Another key change announced with respect to the intelligence community’s implementation of Section 702 is that any information on US persons that is incidentally collected may not be used as evidence against that person in a criminal proceeding, except “(1) with the approval of the Attorney General, and (2) in criminal cases with national security implications or certain other serious crimes.”
This past Wednesday, in remarks delivered at the Brookings Institution, ODNI General Counsel Robert Litt shed additional light on what sort of criminal cases would pass muster under Section 702, such that the government could use collected evidence against that individual in a prosecution:
Under the new policy, in addition to any other limitations imposed by applicable law, including FISA, any communication to or from, or information about, a U.S. person acquired under Section 702 of FISA shall not be introduced as evidence against that U.S. person in any criminal proceeding except (1) with the prior approval of the Attorney General and (2) in (A) criminal proceedings related to national security (such as terrorism, proliferation, espionage, or cybersecurity) or (B) other prosecutions of crimes involving (i) death; (ii) kidnapping; (iii) substantial bodily harm; (iv) conduct that constitutes a criminal offense that is a specified offense against a minor as defined in 42 USC 16911; (v) incapacitation or destruction of critical infrastructure as defined in 42 USC 5195c(e); (vi) cybersecurity; (vii) transnational crimes; (or (vii) human trafficking.
Additionally, as mentioned above, and as Carrie Cordero explained this past week, the DNI announced that information collected on non-US persons must be destroyed within five years, unless the information has been deemed “relevant to, among other things, an authorized foreign intelligence requirement,” or if the DNI determines “that continued retention is in the interest of national security.” As Carrie mentioned, this destruction requirement suggests an effort to comfort foreign audiences.
The DNI report also mentions that this procedure aligns with the current protocols with respect to information that is collected about US persons, thus bringing some uniformity to the whole process. Additionally, intelligence agencies implementing PPD-28 are now obliged to take the specific privacy interests of non-US persons into account before disseminating the information to relevant government decision-makers.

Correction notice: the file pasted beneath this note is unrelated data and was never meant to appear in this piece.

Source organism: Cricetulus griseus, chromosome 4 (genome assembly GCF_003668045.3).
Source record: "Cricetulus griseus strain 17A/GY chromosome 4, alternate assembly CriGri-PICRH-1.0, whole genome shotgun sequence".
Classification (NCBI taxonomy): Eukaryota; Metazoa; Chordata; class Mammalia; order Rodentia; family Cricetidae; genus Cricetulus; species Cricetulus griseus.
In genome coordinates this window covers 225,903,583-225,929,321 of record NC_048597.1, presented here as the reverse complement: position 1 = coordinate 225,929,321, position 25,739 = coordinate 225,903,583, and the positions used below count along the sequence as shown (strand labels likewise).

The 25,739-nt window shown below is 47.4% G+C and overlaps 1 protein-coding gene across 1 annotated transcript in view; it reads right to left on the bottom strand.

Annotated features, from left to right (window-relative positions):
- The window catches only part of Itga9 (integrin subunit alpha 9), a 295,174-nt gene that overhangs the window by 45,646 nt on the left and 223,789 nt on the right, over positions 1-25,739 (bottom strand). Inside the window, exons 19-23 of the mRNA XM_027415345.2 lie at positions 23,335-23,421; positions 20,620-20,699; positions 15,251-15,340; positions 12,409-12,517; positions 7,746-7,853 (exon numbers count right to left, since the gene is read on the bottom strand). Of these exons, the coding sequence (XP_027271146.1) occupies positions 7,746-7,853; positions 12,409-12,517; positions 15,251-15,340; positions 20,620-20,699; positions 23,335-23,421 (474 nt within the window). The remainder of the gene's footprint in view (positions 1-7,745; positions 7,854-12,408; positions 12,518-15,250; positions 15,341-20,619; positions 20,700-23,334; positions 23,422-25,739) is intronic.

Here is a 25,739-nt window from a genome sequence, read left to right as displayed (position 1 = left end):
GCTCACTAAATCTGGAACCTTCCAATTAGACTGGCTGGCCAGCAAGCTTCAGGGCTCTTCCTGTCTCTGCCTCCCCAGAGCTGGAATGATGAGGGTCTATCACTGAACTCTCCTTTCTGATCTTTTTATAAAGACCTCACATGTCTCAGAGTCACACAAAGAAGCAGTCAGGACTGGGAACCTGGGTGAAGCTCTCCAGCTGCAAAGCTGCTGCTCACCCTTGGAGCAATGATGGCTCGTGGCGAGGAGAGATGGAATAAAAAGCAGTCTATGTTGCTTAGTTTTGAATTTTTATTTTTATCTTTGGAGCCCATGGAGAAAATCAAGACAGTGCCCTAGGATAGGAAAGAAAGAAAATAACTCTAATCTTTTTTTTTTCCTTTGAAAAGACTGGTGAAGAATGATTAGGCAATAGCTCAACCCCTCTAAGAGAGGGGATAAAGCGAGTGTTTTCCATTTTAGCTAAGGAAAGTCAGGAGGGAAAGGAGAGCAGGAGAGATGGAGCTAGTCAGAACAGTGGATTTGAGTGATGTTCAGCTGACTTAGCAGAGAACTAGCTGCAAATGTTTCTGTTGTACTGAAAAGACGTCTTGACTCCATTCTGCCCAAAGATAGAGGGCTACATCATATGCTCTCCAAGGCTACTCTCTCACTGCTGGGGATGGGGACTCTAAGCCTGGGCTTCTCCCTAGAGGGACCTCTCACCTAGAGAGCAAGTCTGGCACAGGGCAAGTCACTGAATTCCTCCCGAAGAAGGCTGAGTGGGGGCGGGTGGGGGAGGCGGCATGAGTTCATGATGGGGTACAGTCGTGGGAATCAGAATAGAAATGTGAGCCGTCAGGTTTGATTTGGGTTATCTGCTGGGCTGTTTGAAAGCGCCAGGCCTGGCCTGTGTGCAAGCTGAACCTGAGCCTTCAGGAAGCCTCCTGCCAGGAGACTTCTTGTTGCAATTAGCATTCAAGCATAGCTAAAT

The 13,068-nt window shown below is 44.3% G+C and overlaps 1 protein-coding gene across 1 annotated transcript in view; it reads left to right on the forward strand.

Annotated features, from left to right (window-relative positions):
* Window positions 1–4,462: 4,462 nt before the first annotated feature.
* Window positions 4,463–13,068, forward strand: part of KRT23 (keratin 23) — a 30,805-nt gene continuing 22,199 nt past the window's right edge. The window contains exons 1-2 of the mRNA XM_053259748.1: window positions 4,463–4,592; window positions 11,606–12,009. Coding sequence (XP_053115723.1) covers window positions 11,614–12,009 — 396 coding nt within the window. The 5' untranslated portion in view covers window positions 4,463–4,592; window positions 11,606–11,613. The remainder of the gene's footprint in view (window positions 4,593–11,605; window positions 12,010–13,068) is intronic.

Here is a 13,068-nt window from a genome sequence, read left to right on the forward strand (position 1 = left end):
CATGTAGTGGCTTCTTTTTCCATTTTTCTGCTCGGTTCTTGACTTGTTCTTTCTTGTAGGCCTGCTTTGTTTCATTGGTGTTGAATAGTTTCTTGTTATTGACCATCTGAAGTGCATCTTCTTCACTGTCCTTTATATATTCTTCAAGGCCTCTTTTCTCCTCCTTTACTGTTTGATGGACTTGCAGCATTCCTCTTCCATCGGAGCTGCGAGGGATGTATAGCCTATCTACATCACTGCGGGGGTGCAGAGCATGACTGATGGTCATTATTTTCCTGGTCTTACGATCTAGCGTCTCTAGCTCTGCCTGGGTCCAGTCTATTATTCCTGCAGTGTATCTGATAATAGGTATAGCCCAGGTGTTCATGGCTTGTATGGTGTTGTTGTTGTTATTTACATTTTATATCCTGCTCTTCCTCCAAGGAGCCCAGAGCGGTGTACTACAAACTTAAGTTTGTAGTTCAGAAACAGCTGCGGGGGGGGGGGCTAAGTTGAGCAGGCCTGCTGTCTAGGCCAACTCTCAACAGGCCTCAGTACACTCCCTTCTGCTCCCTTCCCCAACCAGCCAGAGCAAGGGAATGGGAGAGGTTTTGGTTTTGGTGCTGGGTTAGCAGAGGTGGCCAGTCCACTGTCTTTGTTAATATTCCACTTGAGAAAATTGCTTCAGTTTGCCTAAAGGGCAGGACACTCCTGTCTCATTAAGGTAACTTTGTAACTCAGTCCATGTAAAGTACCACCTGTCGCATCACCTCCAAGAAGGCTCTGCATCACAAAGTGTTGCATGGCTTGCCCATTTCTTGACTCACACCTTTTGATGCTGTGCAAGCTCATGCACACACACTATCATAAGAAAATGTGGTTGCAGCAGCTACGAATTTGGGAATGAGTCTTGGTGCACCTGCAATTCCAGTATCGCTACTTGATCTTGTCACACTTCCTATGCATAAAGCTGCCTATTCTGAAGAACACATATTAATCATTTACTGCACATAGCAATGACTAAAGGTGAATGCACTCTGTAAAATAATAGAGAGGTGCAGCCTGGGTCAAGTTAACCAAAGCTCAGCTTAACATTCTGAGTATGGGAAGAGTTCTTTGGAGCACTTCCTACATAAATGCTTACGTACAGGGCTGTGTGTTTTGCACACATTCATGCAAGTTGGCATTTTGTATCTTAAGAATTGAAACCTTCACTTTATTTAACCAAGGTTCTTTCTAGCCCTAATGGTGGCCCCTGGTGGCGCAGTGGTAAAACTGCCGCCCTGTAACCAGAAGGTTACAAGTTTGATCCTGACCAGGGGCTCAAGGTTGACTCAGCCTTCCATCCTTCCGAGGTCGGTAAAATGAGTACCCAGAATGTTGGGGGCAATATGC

Of course, the DNI opt-out clause should continue to give the intelligence community sufficient latitude to maintain information collected through signals intelligence, and one can certainly wonder whether this will usher in a real change in practice. Even so, as Ben has previously discussed, the fact that the United States has produced such a public document and has announced these specific procedures puts them ahead of the curve with respect to other countries’ intelligence practices. Indeed, expecting more rigid guidelines that did not provide sufficient flexibility for the DNI to respond to future threats as needed would be unrealistic.
Limits on the Use of Signals Intelligence Collected in Bulk
Regarding this central issue, which was developed in PPD-28, the report reiterates the directive’s requirement that the intelligence community may only use this information in six circumstances:
to counter espionage and other threats and activities of foreign powers or intelligence services against the U.S. and its interests; (ii) counterterrorism; (iii) counter-proliferation; (iv) cybersecurity; (v) to detect and counter threats to U.S. or allied armed forces or other U.S. or allied personnel; and (vi) to combat transnational criminal threats, including illicit finance and sanctions evasion.
No surprise here: The President’s directive had made clear that these were the only six situations in which signals intelligence can be used.
Odds and Ends
Some final notes: First, the DNI report touts the extent to which outside groups were consulted during the review process. These entities included Congress, the Privacy and Civil Liberties Oversight Board, individual and nongovernmental civil liberties advocates, and the private sector. The report stresses that these consultations allowed outside individuals and experts to have “unprecedented access” to classified documents and other materials about US surveillance methods. Many of these outside consultations led to published reports and recommendations, the fruits of which are discussed by DNI here.
Second, the report establishes new training requirements for intelligence community personnel, as well as new oversight and compliance mechanisms. For example, the oversight program requires any intelligence community member to report any compliance issue involving personal privacy or information directly to the DNI.
Third, the report stresses that the implementation process is just beginning. Paving the way forward, the DNI also has announced that they will issue another public report in January of 2016 to update the public about the “Intelligence Community’s ongoing progress to implement these reforms.”